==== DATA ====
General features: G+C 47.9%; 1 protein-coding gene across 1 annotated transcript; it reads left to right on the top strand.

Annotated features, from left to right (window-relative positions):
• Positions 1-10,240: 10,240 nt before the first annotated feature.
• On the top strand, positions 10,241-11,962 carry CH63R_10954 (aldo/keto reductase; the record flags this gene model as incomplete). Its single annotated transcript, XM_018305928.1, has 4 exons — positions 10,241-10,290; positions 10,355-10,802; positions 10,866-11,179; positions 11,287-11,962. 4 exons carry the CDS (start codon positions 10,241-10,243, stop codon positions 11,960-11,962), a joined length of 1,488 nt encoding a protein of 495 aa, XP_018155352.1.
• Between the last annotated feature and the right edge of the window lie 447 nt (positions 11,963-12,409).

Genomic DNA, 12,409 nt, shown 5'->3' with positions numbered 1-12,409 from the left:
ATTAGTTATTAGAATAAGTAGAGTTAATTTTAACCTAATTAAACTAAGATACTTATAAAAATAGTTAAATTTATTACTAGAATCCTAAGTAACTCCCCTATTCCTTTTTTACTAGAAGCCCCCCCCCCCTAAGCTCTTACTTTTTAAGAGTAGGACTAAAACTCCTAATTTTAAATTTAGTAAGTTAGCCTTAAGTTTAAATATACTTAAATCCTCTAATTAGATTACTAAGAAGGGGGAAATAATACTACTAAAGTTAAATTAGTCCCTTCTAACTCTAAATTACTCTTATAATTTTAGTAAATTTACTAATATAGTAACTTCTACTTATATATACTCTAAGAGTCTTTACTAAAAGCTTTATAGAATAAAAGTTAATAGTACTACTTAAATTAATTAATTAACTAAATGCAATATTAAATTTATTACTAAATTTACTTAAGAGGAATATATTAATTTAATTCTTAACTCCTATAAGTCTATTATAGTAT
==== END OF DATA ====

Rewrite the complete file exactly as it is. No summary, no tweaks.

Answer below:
General features: G+C 47.9%; 1 protein-coding gene across 1 annotated transcript; it reads left to right on the top strand.

Annotated features, from left to right (window-relative positions):
• Positions 1-10,240: 10,240 nt before the first annotated feature.
• On the top strand, positions 10,241-11,962 carry CH63R_10954 (aldo/keto reductase; the record flags this gene model as incomplete). Its single annotated transcript, XM_018305928.1, has 4 exons — positions 10,241-10,290; positions 10,355-10,802; positions 10,866-11,179; positions 11,287-11,962. 4 exons carry the CDS (start codon positions 10,241-10,243, stop codon positions 11,960-11,962), a joined length of 1,488 nt encoding a protein of 495 aa, XP_018155352.1.
• Between the last annotated feature and the right edge of the window lie 447 nt (positions 11,963-12,409).

Genomic DNA, 12,409 nt, shown 5'->3' with positions numbered 1-12,409 from the left:
ATTAGTTATTAGAATAAGTAGAGTTAATTTTAACCTAATTAAACTAAGATACTTATAAAAATAGTTAAATTTATTACTAGAATCCTAAGTAACTCCCCTATTCCTTTTTTACTAGAAGCCCCCCCCCCCTAAGCTCTTACTTTTTAAGAGTAGGACTAAAACTCCTAATTTTAAATTTAGTAAGTTAGCCTTAAGTTTAAATATACTTAAATCCTCTAATTAGATTACTAAGAAGGGGGAAATAATACTACTAAAGTTAAATTAGTCCCTTCTAACTCTAAATTACTCTTATAATTTTAGTAAATTTACTAATATAGTAACTTCTACTTATATATACTCTAAGAGTCTTTACTAAAAGCTTTATAGAATAAAAGTTAATAGTACTACTTAAATTAATTAATTAACTAAATGCAATATTAAATTTATTACTAAATTTACTTAAGAGGAATATATTAATTTAATTCTTAACTCCTATAAGTCTATTATAGTAT